Breast cancer (BRCA) and the most frequent cause of cancer death in women is a highly prevalent disease worldwide (Miller et al., 2016; Nagini, 2017). Survival rates of this disease largely depend on what stage the patients are diagnosed. Patients who are detected at an early stage have more superior survival rates. BRCA is regarded as a complex heterogeneous disease, which displays significant diversity based on histopathological features and therapeutic responses. The molecular classification of BRCA is classified into different subtypes based on the hormone receptor status and human epithelial growth factor receptor-2 (HER2) expression, namely luminal A, luminal B, HER2 enriched, and basal-like/triple negative breast cancer. Thus, the diagnostic approach and targeted therapy to breast cancer should be subtype oriented to achieve the optimal therapeutic efficiency.
Traditional diagnostic methods, such as mammography, although very effective, are limited for the fact that locoregional or distant metastasis may have already taken place before breast cancer diagnosis (O’Donoghue et al., 2014; Jafari t al., 2018). To achieve much ideal diagnostic efficiency, research groups have focused on biomarkers based on blood and saliva, which will facilitate detection of BRCA in its infancy before it has spread beyond the primary site (Duffy et al., 2015). Except for the traditional laboratory techniques, the DNA microarray technology has also been widely used to analyze gene expression among breast cancer patients.
Currently, the machine learning approaches have been utilized to help identify the genomic profiles among different breast cancer survivors who undergo varying treatment types (Cardoso et al., 2016; Tabl et al., 2018, 2019; Zeng et al., 2018). For example, Tabl et al. (2018) adopted improved learning approaches for breast cancer analysis. An unsupervised learning approach was implemented to find the separation between the treatment-survival groups of classes. And a newly hierarchical machine learning system was introduced to help predict the 5-year survivability of the patients undergoing although specific type of therapy (Tabl et al., 2019). Analyzing the genomic profiles of breast cancers contributes to a better understanding of the disease’s progression and the body response to the treatment. Therefore, the bioinformatic analysis could provide clues to find biomarkers in breast cancer and help personalize the treatment based on the patients’ gene expression.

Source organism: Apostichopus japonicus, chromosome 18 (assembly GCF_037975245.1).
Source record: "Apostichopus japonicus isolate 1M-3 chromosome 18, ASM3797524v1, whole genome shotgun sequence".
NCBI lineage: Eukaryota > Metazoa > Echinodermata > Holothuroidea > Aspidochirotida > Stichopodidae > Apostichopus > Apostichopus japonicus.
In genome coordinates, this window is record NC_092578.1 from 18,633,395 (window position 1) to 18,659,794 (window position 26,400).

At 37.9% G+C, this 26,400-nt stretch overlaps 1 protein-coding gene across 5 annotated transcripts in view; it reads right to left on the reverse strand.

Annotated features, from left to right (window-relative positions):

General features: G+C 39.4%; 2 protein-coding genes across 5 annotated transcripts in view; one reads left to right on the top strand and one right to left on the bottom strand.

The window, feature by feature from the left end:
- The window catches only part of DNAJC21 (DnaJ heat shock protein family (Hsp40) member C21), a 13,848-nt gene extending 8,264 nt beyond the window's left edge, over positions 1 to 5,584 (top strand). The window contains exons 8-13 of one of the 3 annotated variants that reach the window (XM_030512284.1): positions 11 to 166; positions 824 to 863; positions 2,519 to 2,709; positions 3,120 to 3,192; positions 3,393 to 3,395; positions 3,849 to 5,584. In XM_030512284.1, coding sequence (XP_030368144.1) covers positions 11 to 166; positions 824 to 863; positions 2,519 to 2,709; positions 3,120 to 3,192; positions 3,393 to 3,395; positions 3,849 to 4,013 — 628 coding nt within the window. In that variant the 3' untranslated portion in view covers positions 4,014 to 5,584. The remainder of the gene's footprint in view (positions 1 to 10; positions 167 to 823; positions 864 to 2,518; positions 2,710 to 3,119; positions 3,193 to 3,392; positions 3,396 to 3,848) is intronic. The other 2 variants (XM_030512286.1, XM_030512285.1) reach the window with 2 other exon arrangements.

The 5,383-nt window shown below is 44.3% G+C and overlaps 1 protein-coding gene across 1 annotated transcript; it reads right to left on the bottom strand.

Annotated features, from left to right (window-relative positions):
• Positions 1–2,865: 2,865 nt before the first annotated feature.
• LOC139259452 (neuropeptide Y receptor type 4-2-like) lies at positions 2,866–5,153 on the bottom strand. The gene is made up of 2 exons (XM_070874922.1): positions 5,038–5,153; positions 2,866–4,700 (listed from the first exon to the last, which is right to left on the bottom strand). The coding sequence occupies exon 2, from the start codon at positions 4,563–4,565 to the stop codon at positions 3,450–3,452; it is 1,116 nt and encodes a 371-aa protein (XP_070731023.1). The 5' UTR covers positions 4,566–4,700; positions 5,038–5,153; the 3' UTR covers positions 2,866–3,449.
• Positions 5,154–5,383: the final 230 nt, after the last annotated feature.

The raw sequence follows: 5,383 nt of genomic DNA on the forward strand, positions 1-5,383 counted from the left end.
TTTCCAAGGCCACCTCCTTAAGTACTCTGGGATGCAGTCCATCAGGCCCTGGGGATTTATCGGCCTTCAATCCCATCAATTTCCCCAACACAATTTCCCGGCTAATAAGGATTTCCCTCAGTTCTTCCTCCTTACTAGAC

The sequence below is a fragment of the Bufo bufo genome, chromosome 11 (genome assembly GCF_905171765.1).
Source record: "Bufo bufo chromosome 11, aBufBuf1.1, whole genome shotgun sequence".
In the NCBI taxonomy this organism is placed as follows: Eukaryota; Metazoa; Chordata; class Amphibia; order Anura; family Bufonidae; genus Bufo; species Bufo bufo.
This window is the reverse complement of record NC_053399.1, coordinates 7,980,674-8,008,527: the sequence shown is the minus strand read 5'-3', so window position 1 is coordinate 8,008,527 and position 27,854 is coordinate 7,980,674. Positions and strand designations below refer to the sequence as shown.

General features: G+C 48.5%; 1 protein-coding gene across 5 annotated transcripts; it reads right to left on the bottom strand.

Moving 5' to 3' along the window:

Lipocalins (LCNs) are a family of proteins that are involved in the transport of steroids and lipids into cells. LCN2 is thought to be involved in multiple cellular processes, including maintenance of skin homeostasis, and suppression of invasiveness and metastasis (Lee et al., 2008; Venge et al., 2015; Xiao et al., 2017). Upregulation of LCN2 had been observed in multiple cancers, including breast cancer, cholangiocarcinoma, lung cancer, esophageal cancer, pancreatic
cancer, prostate cancer, and some other cancers (Leng et al., 2011; Song et al., 2015; Chiang et al., 2016; Ding et al., 2016; Gomez-Chou et al., 2017; Meng et al., 2017; Celestino t al., 2018). Studies have indicated that LCN2 can be an important regulator of tumorigenesis and metastasis and regarded as a newly identified biomarker and a potential therapeutic target for BRCA (Leng et al., 2011; Oren et al., 2016). However, studies on function of LCN1, another member of the LCN superfamily, are relative less.
Researchers have suggested that LCN1 is produced exclusively by a number of exocrine glands and tissues, including lachrymal and lingual glands, prostate, secretory glands of the tracheobronchial tract, sweat gland, and pituitary gland (Holzfeind et al., 1997; Wojnar et al., 2002). Thus, LCN1 can be expressed in tears, lingual sweat, and lower airway glands, and it can be detected in bronchoalveolar lavage fluid and saliva. Taking these facts together, LCN1 might be a potential biomarker to indicate physiological or pathological disturbance. Some studies have proved that LCN1 can function as a physiological scavenger of potentially harmful lipophilic molecules, act as a cysteine proteinase inhibitor, and play antimicrobial activities (Redl et al., 1998; Redl, 2000; Lechner et al., 2001; Wojnar et al., 2002). However, researches on LCN1 were relatively rare, and the precise biological function of LCN1 has not been fully characterized.
Currently, the relevance of LCN1 function with the tumorigenesis is still unknown. In our previous study on biomarker screening, we found that LCN1 level was abnormally downregulated in salivary sample of subjects with breast cancer compared with the healthy controls through isobaric tags for relative and absolute quantitation. To further address the correlation of LCN1 with BRCA, bioinformatic analysis was performed in this study. LCN1 expression in BRCA was assessed through TIMER and UALCAN databases. Meanwhile, genetic alterations of LCN1 were analyzed by cBioPortal database, and the correlation between somatic copy number alterations (SCNAs) of LCN1 and immune cell enrichments in BRCA was also analyzed by GISTIC 2.0. In addition, affection of LCN1 expression on the survival for breast cancer patients was also predicted by Kaplan–Meier plotter. Thus, the purpose of this study was to evaluate the potential role of LCN1 to be a biomarker for BRCA diagnosis.
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